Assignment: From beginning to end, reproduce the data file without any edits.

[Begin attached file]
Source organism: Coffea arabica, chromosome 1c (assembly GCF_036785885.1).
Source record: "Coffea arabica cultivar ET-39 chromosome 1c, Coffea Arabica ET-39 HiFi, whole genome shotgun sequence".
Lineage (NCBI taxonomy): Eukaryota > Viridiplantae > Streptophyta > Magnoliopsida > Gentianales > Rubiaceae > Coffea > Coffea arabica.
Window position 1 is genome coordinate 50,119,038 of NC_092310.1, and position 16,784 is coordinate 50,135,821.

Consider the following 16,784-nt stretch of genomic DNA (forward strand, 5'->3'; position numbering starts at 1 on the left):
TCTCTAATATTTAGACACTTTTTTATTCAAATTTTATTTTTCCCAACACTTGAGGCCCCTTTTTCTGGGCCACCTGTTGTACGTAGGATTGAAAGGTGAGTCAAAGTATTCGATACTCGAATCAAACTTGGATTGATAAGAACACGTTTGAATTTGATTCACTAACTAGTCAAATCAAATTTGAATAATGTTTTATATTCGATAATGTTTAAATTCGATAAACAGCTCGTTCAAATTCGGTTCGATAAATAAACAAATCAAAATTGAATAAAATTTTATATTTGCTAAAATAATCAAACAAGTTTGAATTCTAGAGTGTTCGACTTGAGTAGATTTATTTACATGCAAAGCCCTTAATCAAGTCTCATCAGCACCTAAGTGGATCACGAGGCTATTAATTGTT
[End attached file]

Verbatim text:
Source organism: Coffea arabica, chromosome 1c (assembly GCF_036785885.1).
Source record: "Coffea arabica cultivar ET-39 chromosome 1c, Coffea Arabica ET-39 HiFi, whole genome shotgun sequence".
Lineage (NCBI taxonomy): Eukaryota > Viridiplantae > Streptophyta > Magnoliopsida > Gentianales > Rubiaceae > Coffea > Coffea arabica.
Window position 1 is genome coordinate 50,119,038 of NC_092310.1, and position 16,784 is coordinate 50,135,821.

Consider the following 16,784-nt stretch of genomic DNA (forward strand, 5'->3'; position numbering starts at 1 on the left):
TCTCTAATATTTAGACACTTTTTTATTCAAATTTTATTTTTCCCAACACTTGAGGCCCCTTTTTCTGGGCCACCTGTTGTACGTAGGATTGAAAGGTGAGTCAAAGTATTCGATACTCGAATCAAACTTGGATTGATAAGAACACGTTTGAATTTGATTCACTAACTAGTCAAATCAAATTTGAATAATGTTTTATATTCGATAATGTTTAAATTCGATAAACAGCTCGTTCAAATTCGGTTCGATAAATAAACAAATCAAAATTGAATAAAATTTTATATTTGCTAAAATAATCAAACAAGTTTGAATTCTAGAGTGTTCGACTTGAGTAGATTTATTTACATGCAAAGCCCTTAATCAAGTCTCATCAGCACCTAAGTGGATCACGAGGCTATTAATTGTT